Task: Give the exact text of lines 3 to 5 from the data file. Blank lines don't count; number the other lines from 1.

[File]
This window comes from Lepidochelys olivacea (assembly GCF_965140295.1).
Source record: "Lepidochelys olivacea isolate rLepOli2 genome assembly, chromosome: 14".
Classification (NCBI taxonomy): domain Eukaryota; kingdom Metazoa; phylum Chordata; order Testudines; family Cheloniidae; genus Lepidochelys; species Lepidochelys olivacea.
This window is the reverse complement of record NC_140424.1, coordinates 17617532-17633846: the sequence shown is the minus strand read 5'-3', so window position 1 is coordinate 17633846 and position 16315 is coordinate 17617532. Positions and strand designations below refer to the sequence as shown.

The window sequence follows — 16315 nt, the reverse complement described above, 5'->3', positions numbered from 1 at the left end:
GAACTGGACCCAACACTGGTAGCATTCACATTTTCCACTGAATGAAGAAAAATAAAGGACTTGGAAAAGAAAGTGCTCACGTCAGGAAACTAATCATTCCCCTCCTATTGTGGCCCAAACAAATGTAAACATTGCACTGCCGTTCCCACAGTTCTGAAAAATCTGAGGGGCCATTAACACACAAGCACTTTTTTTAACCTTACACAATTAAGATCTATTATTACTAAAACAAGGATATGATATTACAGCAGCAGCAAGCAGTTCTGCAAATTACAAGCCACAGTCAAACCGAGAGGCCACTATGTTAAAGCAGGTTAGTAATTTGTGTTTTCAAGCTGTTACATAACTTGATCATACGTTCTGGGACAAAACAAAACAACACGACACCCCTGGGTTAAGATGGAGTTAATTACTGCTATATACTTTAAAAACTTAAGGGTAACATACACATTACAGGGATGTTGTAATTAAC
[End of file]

Classification (NCBI taxonomy): domain Eukaryota; kingdom Metazoa; phylum Chordata; order Testudines; family Cheloniidae; genus Lepidochelys; species Lepidochelys olivacea.
This window is the reverse complement of record NC_140424.1, coordinates 17617532-17633846: the sequence shown is the minus strand read 5'-3', so window position 1 is coordinate 17633846 and position 16315 is coordinate 17617532. Positions and strand designations below refer to the sequence as shown.

The window sequence follows — 16315 nt, the reverse complement described above, 5'->3', positions numbered from 1 at the left end: